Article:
Why mandatory disclosures matter for Indonesia (10/04/17)
The global transparency wave has reached Indonesia. Initiatives such as the Extractive Industries Transparency Initiative (EITI) are bringing more transparency to Indonesia and the mandatory disclosures laws of the EU have led to more data on extractive activities in Indonesia becoming available.
But the oil, mining and gas industries are still among the most corrupt sectors and accessing relevant data on the amount of production, marketing, shipment and payment of taxes and other company financial liabilities is difficult. In Indonesia, ranked 90th out of 176 in Transparency International’s Corruption Perception Index 2016, the data from the three EITI reports published so far (between 2009 and 2013) is incomplete and out of date. Disclosing data will therefore not be enough to ensure accountability. The data also needs to used in a meaningful way by a range of stakeholders, including civil society.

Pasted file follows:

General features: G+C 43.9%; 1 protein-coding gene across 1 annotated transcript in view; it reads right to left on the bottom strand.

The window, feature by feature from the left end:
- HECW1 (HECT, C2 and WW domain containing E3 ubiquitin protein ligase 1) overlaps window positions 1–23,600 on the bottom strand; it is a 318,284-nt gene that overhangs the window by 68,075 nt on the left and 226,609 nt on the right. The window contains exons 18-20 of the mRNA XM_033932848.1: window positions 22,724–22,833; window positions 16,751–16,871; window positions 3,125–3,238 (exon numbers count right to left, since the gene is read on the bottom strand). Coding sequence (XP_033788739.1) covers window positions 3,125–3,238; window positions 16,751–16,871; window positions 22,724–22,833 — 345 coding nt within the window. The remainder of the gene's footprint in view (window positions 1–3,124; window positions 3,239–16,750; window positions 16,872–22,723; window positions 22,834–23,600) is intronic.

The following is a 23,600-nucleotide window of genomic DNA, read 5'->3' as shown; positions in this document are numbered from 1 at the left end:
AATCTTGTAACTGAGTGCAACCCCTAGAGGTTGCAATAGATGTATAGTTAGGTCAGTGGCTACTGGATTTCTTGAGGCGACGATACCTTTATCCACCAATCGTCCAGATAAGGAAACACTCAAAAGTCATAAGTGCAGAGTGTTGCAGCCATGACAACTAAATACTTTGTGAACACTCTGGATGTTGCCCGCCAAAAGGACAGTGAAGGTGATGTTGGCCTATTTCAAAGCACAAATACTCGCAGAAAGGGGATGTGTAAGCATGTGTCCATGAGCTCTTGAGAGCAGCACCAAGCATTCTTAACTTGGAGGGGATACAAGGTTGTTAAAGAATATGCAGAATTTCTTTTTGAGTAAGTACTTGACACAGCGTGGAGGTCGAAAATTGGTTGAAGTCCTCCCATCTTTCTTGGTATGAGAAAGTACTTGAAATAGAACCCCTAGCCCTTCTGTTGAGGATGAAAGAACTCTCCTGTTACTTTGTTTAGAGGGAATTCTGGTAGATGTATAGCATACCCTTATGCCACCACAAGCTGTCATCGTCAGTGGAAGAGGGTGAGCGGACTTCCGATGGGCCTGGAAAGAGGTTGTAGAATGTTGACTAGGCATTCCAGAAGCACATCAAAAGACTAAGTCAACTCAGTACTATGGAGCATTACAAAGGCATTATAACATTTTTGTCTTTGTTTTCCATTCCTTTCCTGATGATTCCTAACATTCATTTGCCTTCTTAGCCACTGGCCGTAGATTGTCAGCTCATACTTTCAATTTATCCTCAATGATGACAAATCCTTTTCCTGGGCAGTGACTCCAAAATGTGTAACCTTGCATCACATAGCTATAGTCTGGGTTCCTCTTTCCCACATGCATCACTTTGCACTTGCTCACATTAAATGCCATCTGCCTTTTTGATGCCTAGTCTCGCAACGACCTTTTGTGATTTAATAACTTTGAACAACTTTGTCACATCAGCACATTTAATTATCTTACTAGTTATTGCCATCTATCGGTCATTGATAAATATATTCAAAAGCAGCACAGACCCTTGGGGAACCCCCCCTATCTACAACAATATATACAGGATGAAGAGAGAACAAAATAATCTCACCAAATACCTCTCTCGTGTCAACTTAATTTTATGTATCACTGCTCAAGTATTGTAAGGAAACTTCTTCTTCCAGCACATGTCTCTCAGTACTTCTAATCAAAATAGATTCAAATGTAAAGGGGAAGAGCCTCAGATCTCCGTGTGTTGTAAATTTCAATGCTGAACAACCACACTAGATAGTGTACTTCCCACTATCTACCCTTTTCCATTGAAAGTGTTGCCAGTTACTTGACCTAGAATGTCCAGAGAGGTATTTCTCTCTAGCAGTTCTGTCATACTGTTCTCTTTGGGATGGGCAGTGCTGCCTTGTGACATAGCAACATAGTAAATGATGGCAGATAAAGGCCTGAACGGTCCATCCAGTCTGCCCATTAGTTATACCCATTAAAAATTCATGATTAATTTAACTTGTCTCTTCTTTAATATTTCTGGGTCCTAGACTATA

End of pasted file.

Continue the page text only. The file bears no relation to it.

In this case study, our Data Extractor from PWYP Indonesia used the disclosure of companies’ “payments to governments” data as an entry point to begin comparing the payments recorded by the parent company (listed on EU markets) with those received by the Indonesian government.
This case study was written by Meliana Lumbantoruan from PWYP Indonesia and is part of Publish What You Pay’s Data Extractors programme, a global initiative which trains PWYP members and activists from across our network to use extractives data.